2015, Photographic lithography prints, 8 1/2' by 12'
Milada Hönigová, personal No. Dm 4772 and her mother Zdeňka Hönigová, personal No. Dm 4771, perished in Auschwitz concentration camp in 1943, September, 6 after their deportation from Terezin, Czechoslovakia.This past summer, I was able to travel with my sister to the Czech Republic and to Theresienstadt, Terezin transit camp, where my relatives Zdeňka and Milada Hönigová were contained before they perished in Auschwitz shortly after. My experience there inspired me to continue my exploration of the visible and invisible architectonic boundaries that define human existence.
While visiting my sister in Crown Heights during college, I was able to spend some time within the Hasidic communities there. I hadn’t intended to focus on these communities in particular, but as I learned more of the Orthodox Jewish communities in relation to other ethnic groups in Crown Heights, I was drawn to re visit them several times. The first time I went I was able to interview several people, one of which, by the name of Misha Knight, a Jew from Moscow, Russia who has been living in Crown Heights for 45 years and practices Tzedakah (the Jewish word for Charity) outside of the Orthodox Jewish Synagogue.
The Jewish community extends south past the border of Crown Heights at Empire Boulevard, but the center of the community surrounds the metro station on Kingston Ave and Eastern Parkway. There is seemingly more conflict in Crown Heights in the areas where boundaries are less defined, such as the areas that surround Atlantic Ave and Utica Ave, and seemingly less conflict where boundaries are definitive, such as the areas that surround Washington Ave. Within the Hasidic community that surrounds the centrally located metro station, conflict is also not a problem. “There is a clash of who is using public space and why, but this is mostly along Utica Ave and not locally within our community…” says Misha, “On the contrary, this is one of the safest areas in all of NYC.”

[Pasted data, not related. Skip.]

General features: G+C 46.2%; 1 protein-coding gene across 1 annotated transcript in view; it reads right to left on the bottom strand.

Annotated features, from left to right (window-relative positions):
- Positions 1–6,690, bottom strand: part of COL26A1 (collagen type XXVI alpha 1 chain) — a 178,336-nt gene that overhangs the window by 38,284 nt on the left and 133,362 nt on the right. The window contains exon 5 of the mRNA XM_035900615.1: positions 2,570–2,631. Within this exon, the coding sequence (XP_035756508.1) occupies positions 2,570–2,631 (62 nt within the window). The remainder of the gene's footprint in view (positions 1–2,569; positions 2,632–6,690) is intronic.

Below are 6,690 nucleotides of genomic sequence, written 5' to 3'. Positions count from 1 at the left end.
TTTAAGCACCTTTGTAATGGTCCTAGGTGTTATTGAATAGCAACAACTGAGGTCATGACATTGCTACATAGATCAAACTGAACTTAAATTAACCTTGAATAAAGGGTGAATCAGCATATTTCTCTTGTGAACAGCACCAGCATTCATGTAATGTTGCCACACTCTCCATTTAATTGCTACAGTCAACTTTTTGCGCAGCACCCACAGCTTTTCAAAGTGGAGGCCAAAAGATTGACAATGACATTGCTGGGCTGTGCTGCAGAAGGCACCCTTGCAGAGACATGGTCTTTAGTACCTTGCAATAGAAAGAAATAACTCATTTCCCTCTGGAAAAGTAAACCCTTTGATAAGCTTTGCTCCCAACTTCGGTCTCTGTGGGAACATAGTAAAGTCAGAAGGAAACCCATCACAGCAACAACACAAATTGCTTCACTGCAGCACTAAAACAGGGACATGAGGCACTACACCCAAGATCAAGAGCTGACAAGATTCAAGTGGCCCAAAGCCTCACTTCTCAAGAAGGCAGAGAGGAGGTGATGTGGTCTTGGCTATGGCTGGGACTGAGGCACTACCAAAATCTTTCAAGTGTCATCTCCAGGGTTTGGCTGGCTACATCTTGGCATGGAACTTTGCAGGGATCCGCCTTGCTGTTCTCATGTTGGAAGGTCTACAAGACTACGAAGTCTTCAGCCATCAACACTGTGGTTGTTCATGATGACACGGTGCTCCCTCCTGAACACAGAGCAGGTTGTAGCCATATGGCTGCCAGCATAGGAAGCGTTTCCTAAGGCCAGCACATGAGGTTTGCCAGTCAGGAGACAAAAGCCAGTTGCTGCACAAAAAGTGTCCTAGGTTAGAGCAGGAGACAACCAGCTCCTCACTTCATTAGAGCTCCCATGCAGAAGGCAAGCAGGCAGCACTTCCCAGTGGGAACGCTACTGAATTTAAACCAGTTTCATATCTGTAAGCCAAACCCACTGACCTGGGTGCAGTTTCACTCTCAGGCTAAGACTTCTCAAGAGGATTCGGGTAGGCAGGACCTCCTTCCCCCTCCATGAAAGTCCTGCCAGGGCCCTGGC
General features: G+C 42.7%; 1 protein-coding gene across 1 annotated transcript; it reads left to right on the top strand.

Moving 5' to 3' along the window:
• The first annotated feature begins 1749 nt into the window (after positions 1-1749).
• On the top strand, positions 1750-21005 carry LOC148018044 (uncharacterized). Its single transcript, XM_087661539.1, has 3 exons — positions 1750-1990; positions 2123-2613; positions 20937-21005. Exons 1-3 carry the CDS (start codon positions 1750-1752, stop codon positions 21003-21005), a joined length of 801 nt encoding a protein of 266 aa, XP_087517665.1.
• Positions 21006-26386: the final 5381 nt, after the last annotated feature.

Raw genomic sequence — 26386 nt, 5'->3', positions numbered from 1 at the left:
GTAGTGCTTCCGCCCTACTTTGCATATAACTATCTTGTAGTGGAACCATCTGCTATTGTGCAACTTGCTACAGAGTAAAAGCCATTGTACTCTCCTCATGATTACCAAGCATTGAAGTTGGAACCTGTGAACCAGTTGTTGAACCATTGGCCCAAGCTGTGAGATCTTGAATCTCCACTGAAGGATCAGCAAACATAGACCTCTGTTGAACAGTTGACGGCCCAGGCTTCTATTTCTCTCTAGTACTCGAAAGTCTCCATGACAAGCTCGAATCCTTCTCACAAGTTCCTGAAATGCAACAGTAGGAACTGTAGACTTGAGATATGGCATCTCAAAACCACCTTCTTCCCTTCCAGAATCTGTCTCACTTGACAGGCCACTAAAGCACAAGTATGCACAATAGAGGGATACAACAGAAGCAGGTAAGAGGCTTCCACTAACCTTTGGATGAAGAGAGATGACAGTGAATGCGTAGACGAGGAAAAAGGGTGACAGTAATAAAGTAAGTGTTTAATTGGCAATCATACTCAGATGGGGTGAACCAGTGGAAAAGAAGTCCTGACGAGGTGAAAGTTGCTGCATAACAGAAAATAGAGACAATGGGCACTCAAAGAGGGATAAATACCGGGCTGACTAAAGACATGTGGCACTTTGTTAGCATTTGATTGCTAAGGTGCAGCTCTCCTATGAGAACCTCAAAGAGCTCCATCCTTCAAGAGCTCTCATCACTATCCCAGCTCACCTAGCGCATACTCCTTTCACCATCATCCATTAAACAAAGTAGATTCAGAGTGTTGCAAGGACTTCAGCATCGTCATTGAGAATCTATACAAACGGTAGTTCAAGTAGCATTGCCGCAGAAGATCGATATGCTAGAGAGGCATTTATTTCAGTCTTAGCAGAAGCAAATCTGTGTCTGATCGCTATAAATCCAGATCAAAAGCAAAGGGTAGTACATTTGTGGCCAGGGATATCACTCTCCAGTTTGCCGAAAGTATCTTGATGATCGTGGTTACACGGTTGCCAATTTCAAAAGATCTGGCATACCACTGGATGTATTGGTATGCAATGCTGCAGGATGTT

The metro station at Kingston Avenue and Eastern Parkway, centrally located within the Hasidic community of Crown Heights, is seemingly responsible, at least partially, for the inclusivity of the Hasidic community. They do not designate their community apart from the rest of Crown Heights, and on the contrary, many Orthodox Jews commute to other parts of New York City, such as the Lower East Side, on a daily basis. The prints capture the essence of my experiences outside the Orthodox Jewish Synagogue on Kingston ave and Eastern Parkway.